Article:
"The smallest act of kindness is worth more than the grandest intention."— Oscar Wilde
Welcome to the Official Miss Navajo Council, Inc. website. This site is dedicated to all the former Miss Navajos. The role of Miss Navajo Nation is to exemplify the essence and characters of First Woman, White Shell Woman and Changing Woman and to display leadership as the Goodwill Ambassador. Miss Navajo Nation represents womanhood and fulfills the role of "grandmother, mother, aunt, and sister" to the Navajo people and therefore she can speak as a leader, teacher, counselor, advisor and friend. In March 1999, the Branch Chiefs of the Navajo government agreed that one of the fundamental principles of the Navajo government should be the preservation of Navajo culture.
The Miss Navajo Council, Incorporated (MNC, Inc.) is a non-profit organization, which is independent of the Navajo Nation government. The Miss Navajo Council Inc. recognizes all titleholders known as Miss Traditional Navajo, Miss Modern Navajo, Miss Navajo, and Miss Navajo Nation.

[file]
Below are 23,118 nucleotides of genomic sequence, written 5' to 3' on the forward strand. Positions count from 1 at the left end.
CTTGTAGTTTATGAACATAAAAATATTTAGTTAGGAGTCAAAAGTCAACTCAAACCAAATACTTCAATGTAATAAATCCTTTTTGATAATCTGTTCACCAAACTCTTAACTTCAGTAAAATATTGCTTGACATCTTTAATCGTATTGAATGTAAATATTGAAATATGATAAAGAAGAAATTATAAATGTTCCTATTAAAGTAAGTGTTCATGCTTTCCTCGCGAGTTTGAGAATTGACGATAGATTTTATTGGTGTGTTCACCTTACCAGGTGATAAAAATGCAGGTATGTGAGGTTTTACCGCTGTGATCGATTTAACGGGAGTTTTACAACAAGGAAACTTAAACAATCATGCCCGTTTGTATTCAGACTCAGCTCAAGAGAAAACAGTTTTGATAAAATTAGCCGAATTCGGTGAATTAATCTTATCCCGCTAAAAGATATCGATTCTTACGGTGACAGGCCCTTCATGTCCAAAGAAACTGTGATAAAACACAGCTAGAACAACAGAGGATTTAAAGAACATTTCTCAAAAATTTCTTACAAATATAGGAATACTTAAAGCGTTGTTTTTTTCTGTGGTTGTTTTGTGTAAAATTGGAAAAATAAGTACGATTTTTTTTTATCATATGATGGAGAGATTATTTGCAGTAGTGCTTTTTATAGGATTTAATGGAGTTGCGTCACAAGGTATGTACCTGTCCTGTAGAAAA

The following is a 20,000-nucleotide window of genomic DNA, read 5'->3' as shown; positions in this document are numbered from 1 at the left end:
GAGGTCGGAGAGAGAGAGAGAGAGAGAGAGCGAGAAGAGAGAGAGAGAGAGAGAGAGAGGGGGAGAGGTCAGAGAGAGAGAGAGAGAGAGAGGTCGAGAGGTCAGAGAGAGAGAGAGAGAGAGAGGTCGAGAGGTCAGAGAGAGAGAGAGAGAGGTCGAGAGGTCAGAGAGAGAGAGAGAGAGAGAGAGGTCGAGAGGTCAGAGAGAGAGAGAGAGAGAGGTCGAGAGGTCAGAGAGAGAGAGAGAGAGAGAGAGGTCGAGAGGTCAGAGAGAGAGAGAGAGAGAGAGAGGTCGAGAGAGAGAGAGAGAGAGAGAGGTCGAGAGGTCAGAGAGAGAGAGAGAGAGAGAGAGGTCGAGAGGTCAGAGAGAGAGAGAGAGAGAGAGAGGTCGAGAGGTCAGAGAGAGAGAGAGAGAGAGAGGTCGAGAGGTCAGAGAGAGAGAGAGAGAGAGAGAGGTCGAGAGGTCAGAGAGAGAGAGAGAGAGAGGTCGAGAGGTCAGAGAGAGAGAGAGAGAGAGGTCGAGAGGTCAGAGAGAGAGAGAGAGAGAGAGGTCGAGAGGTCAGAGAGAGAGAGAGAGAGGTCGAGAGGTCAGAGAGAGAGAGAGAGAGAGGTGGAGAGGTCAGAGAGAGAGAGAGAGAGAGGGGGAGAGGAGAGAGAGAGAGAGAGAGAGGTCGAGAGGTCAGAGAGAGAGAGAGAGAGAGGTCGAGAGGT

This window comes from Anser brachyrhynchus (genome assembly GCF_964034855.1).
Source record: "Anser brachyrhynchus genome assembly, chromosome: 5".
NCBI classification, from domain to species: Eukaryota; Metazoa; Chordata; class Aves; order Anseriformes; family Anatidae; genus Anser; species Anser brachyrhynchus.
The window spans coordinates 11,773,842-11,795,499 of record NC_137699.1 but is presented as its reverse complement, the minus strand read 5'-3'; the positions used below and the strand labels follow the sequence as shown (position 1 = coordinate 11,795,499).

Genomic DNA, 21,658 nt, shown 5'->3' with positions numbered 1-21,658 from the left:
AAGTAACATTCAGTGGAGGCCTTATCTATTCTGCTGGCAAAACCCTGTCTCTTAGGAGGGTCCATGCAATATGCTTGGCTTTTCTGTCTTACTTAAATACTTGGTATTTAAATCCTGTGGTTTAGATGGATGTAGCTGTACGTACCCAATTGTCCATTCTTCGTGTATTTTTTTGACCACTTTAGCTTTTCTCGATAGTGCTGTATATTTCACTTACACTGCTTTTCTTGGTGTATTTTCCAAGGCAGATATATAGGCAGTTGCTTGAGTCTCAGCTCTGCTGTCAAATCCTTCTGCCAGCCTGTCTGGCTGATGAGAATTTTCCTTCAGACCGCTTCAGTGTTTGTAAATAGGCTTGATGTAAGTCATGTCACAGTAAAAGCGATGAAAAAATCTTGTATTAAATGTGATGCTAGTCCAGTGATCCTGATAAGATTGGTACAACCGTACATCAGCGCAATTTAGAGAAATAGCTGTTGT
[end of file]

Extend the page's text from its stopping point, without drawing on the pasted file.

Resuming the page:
To promote the preservation of Dine/Navajo language, culture, and tradition; more specifically to advocate for the enduring qualities, which identify Dine/Navajo woman as the foundation, strength, and keeper of cultural teachings as established by Yoolgaai Asdzaan-White Shell Woman and Hotaa’ Baazhni’aazh—Hero Twins’ Journey to the Sun.
To promote and foster partnerships between former Miss Navajo Nations and Dine/Navajo community including elders, youth, students, educators, government entities, and businesses.
To perform all other usual and customary functions of a corporation.
In the fall of 2004, Sarah Johnson Luther (Miss Navajo 1966-1967) and Sunny Dooley (Miss Navajo Nation 1982-1983) reached out to former Miss Navajos (from 1952 to the present) who has successfully completed their year of reign and began the process of forming an organization of former titleholders. Both strongly felt all 64 former Miss Navajos, who are well versed in the Navajo language, culture, tradition and in the contemporary world, would make a unique resource and could be of service to the Navajo Nation. Many of the former titleholders are homemakers with children, grandchildren, and great grandchildren. They also represent many professional careers as doctors, educators, nurses, administrators, storytellers, linguists, ranchers, artists and some have served with distinction in the armed forces.